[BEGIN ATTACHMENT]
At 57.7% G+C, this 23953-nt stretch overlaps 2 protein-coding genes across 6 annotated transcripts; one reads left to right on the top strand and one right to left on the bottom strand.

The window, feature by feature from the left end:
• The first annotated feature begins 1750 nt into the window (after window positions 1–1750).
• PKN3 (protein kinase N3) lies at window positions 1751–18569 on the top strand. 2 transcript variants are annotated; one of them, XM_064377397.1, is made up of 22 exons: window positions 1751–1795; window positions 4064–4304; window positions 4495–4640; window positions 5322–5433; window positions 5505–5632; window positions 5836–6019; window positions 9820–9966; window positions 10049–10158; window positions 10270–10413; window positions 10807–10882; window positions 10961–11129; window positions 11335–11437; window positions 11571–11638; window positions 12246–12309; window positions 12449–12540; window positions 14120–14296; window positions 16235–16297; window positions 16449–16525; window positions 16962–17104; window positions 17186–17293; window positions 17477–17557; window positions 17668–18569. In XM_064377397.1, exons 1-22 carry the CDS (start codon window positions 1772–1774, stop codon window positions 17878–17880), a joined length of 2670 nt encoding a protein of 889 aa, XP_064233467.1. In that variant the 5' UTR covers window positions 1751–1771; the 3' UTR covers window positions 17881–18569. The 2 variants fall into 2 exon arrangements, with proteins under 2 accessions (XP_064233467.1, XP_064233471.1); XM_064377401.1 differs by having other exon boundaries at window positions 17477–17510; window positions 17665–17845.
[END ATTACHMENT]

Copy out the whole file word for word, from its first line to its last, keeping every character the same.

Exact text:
At 57.7% G+C, this 23953-nt stretch overlaps 2 protein-coding genes across 6 annotated transcripts; one reads left to right on the top strand and one right to left on the bottom strand.

The window, feature by feature from the left end:
• The first annotated feature begins 1750 nt into the window (after window positions 1–1750).
• PKN3 (protein kinase N3) lies at window positions 1751–18569 on the top strand. 2 transcript variants are annotated; one of them, XM_064377397.1, is made up of 22 exons: window positions 1751–1795; window positions 4064–4304; window positions 4495–4640; window positions 5322–5433; window positions 5505–5632; window positions 5836–6019; window positions 9820–9966; window positions 10049–10158; window positions 10270–10413; window positions 10807–10882; window positions 10961–11129; window positions 11335–11437; window positions 11571–11638; window positions 12246–12309; window positions 12449–12540; window positions 14120–14296; window positions 16235–16297; window positions 16449–16525; window positions 16962–17104; window positions 17186–17293; window positions 17477–17557; window positions 17668–18569. In XM_064377397.1, exons 1-22 carry the CDS (start codon window positions 1772–1774, stop codon window positions 17878–17880), a joined length of 2670 nt encoding a protein of 889 aa, XP_064233467.1. In that variant the 5' UTR covers window positions 1751–1771; the 3' UTR covers window positions 17881–18569. The 2 variants fall into 2 exon arrangements, with proteins under 2 accessions (XP_064233467.1, XP_064233471.1); XM_064377401.1 differs by having other exon boundaries at window positions 17477–17510; window positions 17665–17845.